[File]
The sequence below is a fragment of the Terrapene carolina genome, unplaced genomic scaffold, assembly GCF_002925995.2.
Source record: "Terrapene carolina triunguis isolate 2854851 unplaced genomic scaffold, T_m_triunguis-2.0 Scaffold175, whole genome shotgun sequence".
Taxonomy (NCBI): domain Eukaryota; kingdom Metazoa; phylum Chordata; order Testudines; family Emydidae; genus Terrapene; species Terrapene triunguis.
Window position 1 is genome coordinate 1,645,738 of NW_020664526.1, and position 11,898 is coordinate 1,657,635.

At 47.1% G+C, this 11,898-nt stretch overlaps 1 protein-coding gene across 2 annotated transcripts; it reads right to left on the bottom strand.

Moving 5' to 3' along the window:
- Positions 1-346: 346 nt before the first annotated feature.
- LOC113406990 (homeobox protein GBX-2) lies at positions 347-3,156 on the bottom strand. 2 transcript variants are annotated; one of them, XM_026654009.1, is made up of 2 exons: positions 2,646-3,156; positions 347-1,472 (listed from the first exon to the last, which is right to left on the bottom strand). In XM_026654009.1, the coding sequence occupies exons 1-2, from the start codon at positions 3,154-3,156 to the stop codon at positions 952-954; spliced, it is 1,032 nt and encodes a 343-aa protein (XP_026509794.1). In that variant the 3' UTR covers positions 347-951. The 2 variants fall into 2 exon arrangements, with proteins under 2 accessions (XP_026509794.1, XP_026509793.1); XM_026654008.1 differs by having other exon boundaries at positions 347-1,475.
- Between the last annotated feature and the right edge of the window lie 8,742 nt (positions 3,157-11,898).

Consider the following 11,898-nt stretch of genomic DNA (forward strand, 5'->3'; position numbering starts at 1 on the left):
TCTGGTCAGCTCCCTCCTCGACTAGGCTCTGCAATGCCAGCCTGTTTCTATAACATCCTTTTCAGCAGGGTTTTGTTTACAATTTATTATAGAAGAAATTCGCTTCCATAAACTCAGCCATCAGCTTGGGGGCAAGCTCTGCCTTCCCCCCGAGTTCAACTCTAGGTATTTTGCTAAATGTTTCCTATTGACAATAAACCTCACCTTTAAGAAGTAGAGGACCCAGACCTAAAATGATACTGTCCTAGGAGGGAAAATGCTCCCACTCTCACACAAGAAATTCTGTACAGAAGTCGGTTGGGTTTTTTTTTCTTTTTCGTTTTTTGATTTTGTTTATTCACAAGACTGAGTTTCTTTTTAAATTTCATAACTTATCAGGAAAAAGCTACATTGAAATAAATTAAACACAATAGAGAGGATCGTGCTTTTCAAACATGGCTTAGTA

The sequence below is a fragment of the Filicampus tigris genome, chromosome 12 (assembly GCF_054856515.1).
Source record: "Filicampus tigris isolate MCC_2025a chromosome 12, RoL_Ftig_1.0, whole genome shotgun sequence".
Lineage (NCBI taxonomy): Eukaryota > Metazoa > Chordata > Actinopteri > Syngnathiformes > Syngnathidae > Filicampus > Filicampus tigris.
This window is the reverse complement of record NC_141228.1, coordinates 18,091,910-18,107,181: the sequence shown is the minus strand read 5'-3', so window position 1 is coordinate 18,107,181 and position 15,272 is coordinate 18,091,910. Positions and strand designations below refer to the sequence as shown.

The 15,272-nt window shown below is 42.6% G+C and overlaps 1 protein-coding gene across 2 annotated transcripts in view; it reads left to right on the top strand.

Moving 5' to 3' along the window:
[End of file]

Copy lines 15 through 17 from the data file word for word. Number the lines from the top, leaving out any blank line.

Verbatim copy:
This window is the reverse complement of record NC_141228.1, coordinates 18,091,910-18,107,181: the sequence shown is the minus strand read 5'-3', so window position 1 is coordinate 18,107,181 and position 15,272 is coordinate 18,091,910. Positions and strand designations below refer to the sequence as shown.

The 15,272-nt window shown below is 42.6% G+C and overlaps 1 protein-coding gene across 2 annotated transcripts in view; it reads left to right on the top strand.

Moving 5' to 3' along the window: